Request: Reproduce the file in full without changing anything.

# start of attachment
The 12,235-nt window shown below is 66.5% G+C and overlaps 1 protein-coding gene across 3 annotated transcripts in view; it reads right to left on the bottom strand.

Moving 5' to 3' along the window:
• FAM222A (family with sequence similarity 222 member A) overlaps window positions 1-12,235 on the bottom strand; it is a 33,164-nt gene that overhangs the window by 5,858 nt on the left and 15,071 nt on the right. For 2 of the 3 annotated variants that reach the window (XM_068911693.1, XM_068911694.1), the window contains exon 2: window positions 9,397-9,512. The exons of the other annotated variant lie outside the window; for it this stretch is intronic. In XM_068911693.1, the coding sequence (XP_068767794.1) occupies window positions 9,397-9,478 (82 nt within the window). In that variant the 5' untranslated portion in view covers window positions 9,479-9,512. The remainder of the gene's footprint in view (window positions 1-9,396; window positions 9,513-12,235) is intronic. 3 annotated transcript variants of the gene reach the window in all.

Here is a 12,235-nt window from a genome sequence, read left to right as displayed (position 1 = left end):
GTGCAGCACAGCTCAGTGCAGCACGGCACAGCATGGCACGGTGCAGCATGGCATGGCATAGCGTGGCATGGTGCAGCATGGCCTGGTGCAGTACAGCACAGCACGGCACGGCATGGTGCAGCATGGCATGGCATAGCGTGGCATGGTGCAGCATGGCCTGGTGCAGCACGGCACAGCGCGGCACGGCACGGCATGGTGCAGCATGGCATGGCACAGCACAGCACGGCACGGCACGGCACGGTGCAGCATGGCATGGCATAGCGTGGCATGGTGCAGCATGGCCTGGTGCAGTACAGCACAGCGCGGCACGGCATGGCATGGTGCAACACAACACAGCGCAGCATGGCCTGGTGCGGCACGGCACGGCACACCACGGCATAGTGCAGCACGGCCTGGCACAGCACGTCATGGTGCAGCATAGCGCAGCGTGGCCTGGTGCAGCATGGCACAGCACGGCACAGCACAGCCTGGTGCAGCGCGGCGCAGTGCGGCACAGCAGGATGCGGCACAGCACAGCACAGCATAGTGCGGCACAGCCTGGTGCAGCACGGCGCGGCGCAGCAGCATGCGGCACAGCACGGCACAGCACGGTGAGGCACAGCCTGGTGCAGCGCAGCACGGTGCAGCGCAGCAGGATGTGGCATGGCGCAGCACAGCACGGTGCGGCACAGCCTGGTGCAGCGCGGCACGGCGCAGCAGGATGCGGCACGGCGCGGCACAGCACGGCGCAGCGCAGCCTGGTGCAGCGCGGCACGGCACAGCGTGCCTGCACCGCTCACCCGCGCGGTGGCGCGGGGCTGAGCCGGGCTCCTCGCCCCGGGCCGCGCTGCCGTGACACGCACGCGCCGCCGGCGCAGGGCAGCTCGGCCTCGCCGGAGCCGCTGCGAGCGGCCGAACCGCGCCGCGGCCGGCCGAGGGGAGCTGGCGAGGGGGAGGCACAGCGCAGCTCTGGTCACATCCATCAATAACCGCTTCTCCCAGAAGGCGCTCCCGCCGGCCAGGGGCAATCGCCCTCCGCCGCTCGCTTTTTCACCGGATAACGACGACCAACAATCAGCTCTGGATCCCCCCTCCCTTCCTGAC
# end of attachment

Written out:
The 12,235-nt window shown below is 66.5% G+C and overlaps 1 protein-coding gene across 3 annotated transcripts in view; it reads right to left on the bottom strand.

Moving 5' to 3' along the window:
• FAM222A (family with sequence similarity 222 member A) overlaps window positions 1-12,235 on the bottom strand; it is a 33,164-nt gene that overhangs the window by 5,858 nt on the left and 15,071 nt on the right. For 2 of the 3 annotated variants that reach the window (XM_068911693.1, XM_068911694.1), the window contains exon 2: window positions 9,397-9,512. The exons of the other annotated variant lie outside the window; for it this stretch is intronic. In XM_068911693.1, the coding sequence (XP_068767794.1) occupies window positions 9,397-9,478 (82 nt within the window). In that variant the 5' untranslated portion in view covers window positions 9,479-9,512. The remainder of the gene's footprint in view (window positions 1-9,396; window positions 9,513-12,235) is intronic. 3 annotated transcript variants of the gene reach the window in all.

Here is a 12,235-nt window from a genome sequence, read left to right as displayed (position 1 = left end):
GTGCAGCACAGCTCAGTGCAGCACGGCACAGCATGGCACGGTGCAGCATGGCATGGCATAGCGTGGCATGGTGCAGCATGGCCTGGTGCAGTACAGCACAGCACGGCACGGCATGGTGCAGCATGGCATGGCATAGCGTGGCATGGTGCAGCATGGCCTGGTGCAGCACGGCACAGCGCGGCACGGCACGGCATGGTGCAGCATGGCATGGCACAGCACAGCACGGCACGGCACGGCACGGTGCAGCATGGCATGGCATAGCGTGGCATGGTGCAGCATGGCCTGGTGCAGTACAGCACAGCGCGGCACGGCATGGCATGGTGCAACACAACACAGCGCAGCATGGCCTGGTGCGGCACGGCACGGCACACCACGGCATAGTGCAGCACGGCCTGGCACAGCACGTCATGGTGCAGCATAGCGCAGCGTGGCCTGGTGCAGCATGGCACAGCACGGCACAGCACAGCCTGGTGCAGCGCGGCGCAGTGCGGCACAGCAGGATGCGGCACAGCACAGCACAGCATAGTGCGGCACAGCCTGGTGCAGCACGGCGCGGCGCAGCAGCATGCGGCACAGCACGGCACAGCACGGTGAGGCACAGCCTGGTGCAGCGCAGCACGGTGCAGCGCAGCAGGATGTGGCATGGCGCAGCACAGCACGGTGCGGCACAGCCTGGTGCAGCGCGGCACGGCGCAGCAGGATGCGGCACGGCGCGGCACAGCACGGCGCAGCGCAGCCTGGTGCAGCGCGGCACGGCACAGCGTGCCTGCACCGCTCACCCGCGCGGTGGCGCGGGGCTGAGCCGGGCTCCTCGCCCCGGGCCGCGCTGCCGTGACACGCACGCGCCGCCGGCGCAGGGCAGCTCGGCCTCGCCGGAGCCGCTGCGAGCGGCCGAACCGCGCCGCGGCCGGCCGAGGGGAGCTGGCGAGGGGGAGGCACAGCGCAGCTCTGGTCACATCCATCAATAACCGCTTCTCCCAGAAGGCGCTCCCGCCGGCCAGGGGCAATCGCCCTCCGCCGCTCGCTTTTTCACCGGATAACGACGACCAACAATCAGCTCTGGATCCCCCCTCCCTTCCTGAC